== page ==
Being the physicist that I am, I recently bought a Ventus W820 BLE enabled weather station. It comes with a rather crappy Android (also iOS) app that allows you to read out the values. Of course, what you really want is to be able to graph these data on your computer, for example using the neat WeeWX software. Of course, there isn't the tiniest bit of documentation regarding the data format of the BLE communication of this weather station, but then I guess that's why I really bought it in the first place. So how to get it working?
- First idea: decompile the Android app. This yields astonishingly readable code. I learned how to extract the sensor values from the BLE data packets, but how to get these packets at all? If you've ever taken a look at the BLE documentation you'll agree that it's far from trivial to get an BLE device to behave. So how do we find the ini sequence necessary to make the W820 spill its values?
- Time for some hardware magic. I bought a BLE sniffer and started poking around the airwaves, first with a Sensirion Smart Gadget (where the communication is fully understood) and then eavesdropping on the communication between the W820 and its app. With the help of Wireshark, the BLE dissector and some trial and error in gatttool I managed to come up with the required ini sequence.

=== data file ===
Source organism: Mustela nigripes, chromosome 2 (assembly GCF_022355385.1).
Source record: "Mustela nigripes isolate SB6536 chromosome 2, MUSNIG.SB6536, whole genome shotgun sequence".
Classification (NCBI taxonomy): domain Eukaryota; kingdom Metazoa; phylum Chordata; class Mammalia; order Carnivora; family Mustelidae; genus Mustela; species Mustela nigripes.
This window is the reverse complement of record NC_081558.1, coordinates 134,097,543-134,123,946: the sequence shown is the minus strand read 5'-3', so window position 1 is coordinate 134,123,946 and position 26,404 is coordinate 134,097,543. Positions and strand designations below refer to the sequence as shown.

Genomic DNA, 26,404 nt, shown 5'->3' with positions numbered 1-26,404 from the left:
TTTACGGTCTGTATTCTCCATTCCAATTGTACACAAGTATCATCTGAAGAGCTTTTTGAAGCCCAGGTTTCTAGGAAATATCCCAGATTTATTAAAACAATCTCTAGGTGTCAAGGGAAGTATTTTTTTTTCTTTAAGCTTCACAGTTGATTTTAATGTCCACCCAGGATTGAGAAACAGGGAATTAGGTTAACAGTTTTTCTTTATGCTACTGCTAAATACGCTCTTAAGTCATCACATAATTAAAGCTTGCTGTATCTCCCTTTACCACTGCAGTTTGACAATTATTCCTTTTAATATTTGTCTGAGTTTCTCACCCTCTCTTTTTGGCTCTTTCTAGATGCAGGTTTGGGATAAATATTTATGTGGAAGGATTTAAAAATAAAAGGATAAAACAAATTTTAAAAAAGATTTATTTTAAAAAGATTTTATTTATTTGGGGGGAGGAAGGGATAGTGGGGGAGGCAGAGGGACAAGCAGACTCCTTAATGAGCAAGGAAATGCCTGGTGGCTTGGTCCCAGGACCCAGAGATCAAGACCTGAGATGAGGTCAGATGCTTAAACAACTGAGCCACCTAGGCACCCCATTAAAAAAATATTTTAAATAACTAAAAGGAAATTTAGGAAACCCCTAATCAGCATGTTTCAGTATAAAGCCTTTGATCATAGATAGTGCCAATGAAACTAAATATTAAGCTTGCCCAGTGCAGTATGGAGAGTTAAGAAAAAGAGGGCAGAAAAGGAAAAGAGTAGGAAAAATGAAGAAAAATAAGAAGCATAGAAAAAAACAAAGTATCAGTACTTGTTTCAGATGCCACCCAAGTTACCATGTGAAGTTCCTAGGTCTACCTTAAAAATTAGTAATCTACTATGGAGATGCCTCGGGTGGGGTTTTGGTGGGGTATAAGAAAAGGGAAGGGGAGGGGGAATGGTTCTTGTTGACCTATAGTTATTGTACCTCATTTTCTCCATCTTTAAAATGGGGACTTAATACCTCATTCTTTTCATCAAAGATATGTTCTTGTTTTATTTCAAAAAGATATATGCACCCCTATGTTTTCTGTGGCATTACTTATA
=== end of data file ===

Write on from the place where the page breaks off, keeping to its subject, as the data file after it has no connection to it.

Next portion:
- Next up: write a library to read the W820 sensor values. I chose Python since there's the excellent bluepy low level library and also the weather station software WeeWX is written in Python. In the process of getting all sensor values into WeeWX I stumbled upon a very nasty bug in the W820 firmware: the value of the wind speed depends on the temperature unit setting! The LCD display of the W820 shows the correct value, but over BLE there's a badly wrong value (also the app shows this error: try switching between degC and degF and watch the wind speed value). I have some empirical correction values that more or less fix the problem. Also: the temperatures come in two's complement which the app can't handle. So everything below zero is VERY hot...
- The final step was to write a connector to make the W820 usable in WeeWX. Nothing fancy here.